On the morning of 22 February 2023, the atmosphere at Eden Park was filled with both nerves and excitement as the judges prepared to see the country’s top kapa haka performers. Some of the judges appeared to be as nervous as the teams and anxious to see the tech system perform well on the day. The eyes of the nation were equally focused on them.

They needn’t have worried. Despite the challenges along the way, Te Matatini 2023 was a huge success!

Toro Technology’s platform took a traditional team of 26 judging support personnel and reduced it to three, it made an 8-hour certification process of the results possible in minutes and increased the accuracy rating from around 60% to 100% in terms of the results that needed to be verified. When multiple judges came to thank Barry and Toro Head of Technology, Matiu Oakley, saying “we never want to go back to paper”, they knew they had fulfilled their role.

“It was incredible to be embedded into such a significant cultural event and to have the privilege of being part of a substantial change to Te Matatini. The experience of being through the process and supporting judges on the day was incredible, and the opportunity to be part of something that special doesn’t come around often,” says Matt.

Dan Walker, Global Co-Chair of Indigenous at Microsoft New Zealand, says the way Toro used Azure cloud technology to deliver such results for Te Matatini also carried special importance for him as a fellow Māori working in the industry.

“The success of this project, even amidst unforeseen challenges like Cyclone Gabrielle, is a testament to the resilience and vision of the Toro and Te Matatini teams and I’m delighted by what they’ve achieved together. It makes me very proud to see how an Azure-based platform is helping modernise and future-proof an event of such significance to Māori while upholding its mana and values. For me, one of the most exciting things about modern technology is how it can be used to support language and culture, strengthening our bonds with our heritage and with each other as people,” he says.


Creating a taonga for the future

After experiencing the benefits of the online judging platform, and Azure, Te Matatini could see the opportunities for digital transformation going further in the society. Among a raft of potential innovation projects to consider is to streamline the judging process even further including the creation of a cultural repository of the Māori language within performing arts.

One of the most time-consuming elements of the judging process is writing the beautiful commentary for the teams to take home. This is a cultural artefact that will be passed down and read by future generations, so it’s important the best language is used. To add to this, the words used in judging today are a combination of traditional and modern terms, so there is no common syntax across the judging materials.

By analysing the 50 years of language in Te Matatini records, Toro Technology is able to generate a lexicon of performing arts terms in Māori, which Te Matatini could use to support judges and help make the commentary-writing process more efficient.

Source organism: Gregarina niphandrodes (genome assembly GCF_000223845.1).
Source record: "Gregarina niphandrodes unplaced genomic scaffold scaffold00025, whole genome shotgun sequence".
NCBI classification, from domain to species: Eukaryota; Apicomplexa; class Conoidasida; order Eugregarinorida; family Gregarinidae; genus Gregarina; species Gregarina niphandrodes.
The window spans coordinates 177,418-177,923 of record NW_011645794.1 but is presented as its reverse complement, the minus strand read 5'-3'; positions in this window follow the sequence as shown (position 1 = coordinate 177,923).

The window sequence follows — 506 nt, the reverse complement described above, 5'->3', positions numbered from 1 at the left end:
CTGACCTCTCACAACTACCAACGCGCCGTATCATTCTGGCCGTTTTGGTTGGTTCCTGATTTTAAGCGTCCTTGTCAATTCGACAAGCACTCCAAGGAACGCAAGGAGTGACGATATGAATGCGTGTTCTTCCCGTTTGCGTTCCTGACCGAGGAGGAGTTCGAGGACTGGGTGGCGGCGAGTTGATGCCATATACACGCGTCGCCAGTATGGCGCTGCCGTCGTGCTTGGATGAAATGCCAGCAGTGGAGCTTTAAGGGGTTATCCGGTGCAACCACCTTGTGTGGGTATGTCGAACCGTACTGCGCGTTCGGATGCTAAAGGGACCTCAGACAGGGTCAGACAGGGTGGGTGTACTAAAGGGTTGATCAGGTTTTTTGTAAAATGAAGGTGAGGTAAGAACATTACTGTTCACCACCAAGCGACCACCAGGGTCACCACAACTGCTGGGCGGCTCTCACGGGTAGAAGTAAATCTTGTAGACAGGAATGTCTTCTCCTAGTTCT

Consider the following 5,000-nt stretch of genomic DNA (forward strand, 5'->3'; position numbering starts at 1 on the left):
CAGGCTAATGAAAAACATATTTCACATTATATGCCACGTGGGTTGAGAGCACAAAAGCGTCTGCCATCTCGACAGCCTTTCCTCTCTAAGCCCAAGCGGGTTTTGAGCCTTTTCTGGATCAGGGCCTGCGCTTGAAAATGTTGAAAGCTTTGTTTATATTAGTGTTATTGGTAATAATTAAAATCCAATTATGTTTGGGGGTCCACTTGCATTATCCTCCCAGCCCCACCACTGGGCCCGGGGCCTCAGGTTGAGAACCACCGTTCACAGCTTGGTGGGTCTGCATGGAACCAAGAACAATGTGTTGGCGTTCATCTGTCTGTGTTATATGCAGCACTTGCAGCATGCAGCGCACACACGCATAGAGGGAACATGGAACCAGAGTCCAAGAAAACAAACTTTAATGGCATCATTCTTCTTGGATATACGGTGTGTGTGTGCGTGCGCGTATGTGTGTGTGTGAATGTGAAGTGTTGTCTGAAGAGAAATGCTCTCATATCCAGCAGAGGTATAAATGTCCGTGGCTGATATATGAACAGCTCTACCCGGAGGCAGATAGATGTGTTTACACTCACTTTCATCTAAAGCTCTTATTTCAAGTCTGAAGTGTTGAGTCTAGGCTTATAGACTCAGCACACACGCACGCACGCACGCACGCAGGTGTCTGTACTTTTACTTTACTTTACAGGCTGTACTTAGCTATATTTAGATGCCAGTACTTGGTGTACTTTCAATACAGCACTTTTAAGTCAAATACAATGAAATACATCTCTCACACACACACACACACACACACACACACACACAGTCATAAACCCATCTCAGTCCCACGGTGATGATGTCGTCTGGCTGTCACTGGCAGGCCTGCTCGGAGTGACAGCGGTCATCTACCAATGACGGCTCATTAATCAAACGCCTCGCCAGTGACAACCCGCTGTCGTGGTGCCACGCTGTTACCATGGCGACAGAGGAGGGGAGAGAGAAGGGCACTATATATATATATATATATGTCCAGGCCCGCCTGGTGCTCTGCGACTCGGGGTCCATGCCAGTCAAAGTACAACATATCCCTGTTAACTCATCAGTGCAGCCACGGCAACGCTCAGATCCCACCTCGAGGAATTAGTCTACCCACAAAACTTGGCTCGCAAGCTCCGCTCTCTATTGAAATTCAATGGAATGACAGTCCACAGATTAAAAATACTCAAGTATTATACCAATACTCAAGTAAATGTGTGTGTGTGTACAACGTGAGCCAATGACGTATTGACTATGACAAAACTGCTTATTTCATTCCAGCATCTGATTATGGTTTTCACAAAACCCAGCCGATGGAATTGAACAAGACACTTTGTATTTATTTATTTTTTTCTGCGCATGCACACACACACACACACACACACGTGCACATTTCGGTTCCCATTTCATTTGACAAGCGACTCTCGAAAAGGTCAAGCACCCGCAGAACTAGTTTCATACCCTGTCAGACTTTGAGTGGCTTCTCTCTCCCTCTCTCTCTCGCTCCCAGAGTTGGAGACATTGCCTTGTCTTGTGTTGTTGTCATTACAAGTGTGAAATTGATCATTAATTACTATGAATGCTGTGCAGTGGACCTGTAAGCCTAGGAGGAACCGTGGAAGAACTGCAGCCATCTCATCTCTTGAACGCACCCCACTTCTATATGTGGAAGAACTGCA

“When one of the judges approached me about this potential project, they weren’t sure how long something like this would take. After all, there’s 50 years’ worth of language to analyse. But now, thanks to AI, what we dreamt of 20 years ago is possible in one tenth of the time and within a revised budget,” said Barry.

In keeping with its mission to uplift Māori culture and people, Toro has even bigger plans. Barry, Matiu and their team are committed to turning Gisborne into the next tech hub, to enable young people in the region to stay, train and pursue skilled careers where they live. Toro Technology has multiple training initiatives under way to make this a reality. Alongside this, it has a team dedicated to helping Iwi across Aotearoa create digital twins of their marae, so should anything happen to the buildings (for example, another cyclone or a fire), they have an exact replica to help them rebuild.

For upcoming projects like this one, Toro Technology plans to utilise Microsoft’s forthcoming datacenter region to ensure greater sovereignty and security of its data.

“For us, the opening of Microsoft’s Aotearoa New Zealand Datcenter region can’t come soon enough! It’s a great step towards more Māori data sovereignty and we’re looking forward to being able to store our data on our own shores, and the assurance that has for the businesses and iwi we work with.” said Matiu Oakley.

Furthering Barry’s dream, the team also has plans underway to revive the many Māori dialects that have been disappearing over time, using the power of AI to comb old documents and enable regional educational resources to be created.

As Barry puts it: “Our stories have lasted 1,000 years to date. We need our stories to last 1,000 years more.”